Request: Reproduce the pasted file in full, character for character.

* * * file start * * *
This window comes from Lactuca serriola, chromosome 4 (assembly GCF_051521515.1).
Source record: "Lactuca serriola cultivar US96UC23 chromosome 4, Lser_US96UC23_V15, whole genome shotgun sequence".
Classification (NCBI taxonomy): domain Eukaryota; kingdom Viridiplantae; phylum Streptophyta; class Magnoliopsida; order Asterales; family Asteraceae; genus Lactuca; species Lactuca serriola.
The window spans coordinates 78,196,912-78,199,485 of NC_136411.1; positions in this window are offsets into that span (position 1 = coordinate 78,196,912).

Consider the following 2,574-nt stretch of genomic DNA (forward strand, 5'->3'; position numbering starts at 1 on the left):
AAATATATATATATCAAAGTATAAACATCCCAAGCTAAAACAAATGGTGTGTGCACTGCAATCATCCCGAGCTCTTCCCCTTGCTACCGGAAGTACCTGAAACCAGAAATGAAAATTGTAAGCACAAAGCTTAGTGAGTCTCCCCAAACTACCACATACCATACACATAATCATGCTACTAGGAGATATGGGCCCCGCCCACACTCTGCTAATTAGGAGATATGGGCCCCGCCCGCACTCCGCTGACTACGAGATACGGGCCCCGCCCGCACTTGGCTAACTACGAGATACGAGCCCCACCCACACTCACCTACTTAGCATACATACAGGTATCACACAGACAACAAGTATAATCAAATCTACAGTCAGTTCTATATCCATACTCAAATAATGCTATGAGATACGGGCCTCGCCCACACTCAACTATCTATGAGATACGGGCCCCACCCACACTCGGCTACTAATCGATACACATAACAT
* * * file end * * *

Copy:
This window comes from Lactuca serriola, chromosome 4 (assembly GCF_051521515.1).
Source record: "Lactuca serriola cultivar US96UC23 chromosome 4, Lser_US96UC23_V15, whole genome shotgun sequence".
Classification (NCBI taxonomy): domain Eukaryota; kingdom Viridiplantae; phylum Streptophyta; class Magnoliopsida; order Asterales; family Asteraceae; genus Lactuca; species Lactuca serriola.
The window spans coordinates 78,196,912-78,199,485 of NC_136411.1; positions in this window are offsets into that span (position 1 = coordinate 78,196,912).

Consider the following 2,574-nt stretch of genomic DNA (forward strand, 5'->3'; position numbering starts at 1 on the left):
AAATATATATATATCAAAGTATAAACATCCCAAGCTAAAACAAATGGTGTGTGCACTGCAATCATCCCGAGCTCTTCCCCTTGCTACCGGAAGTACCTGAAACCAGAAATGAAAATTGTAAGCACAAAGCTTAGTGAGTCTCCCCAAACTACCACATACCATACACATAATCATGCTACTAGGAGATATGGGCCCCGCCCACACTCTGCTAATTAGGAGATATGGGCCCCGCCCGCACTCCGCTGACTACGAGATACGGGCCCCGCCCGCACTTGGCTAACTACGAGATACGAGCCCCACCCACACTCACCTACTTAGCATACATACAGGTATCACACAGACAACAAGTATAATCAAATCTACAGTCAGTTCTATATCCATACTCAAATAATGCTATGAGATACGGGCCTCGCCCACACTCAACTATCTATGAGATACGGGCCCCACCCACACTCGGCTACTAATCGATACACATAACAT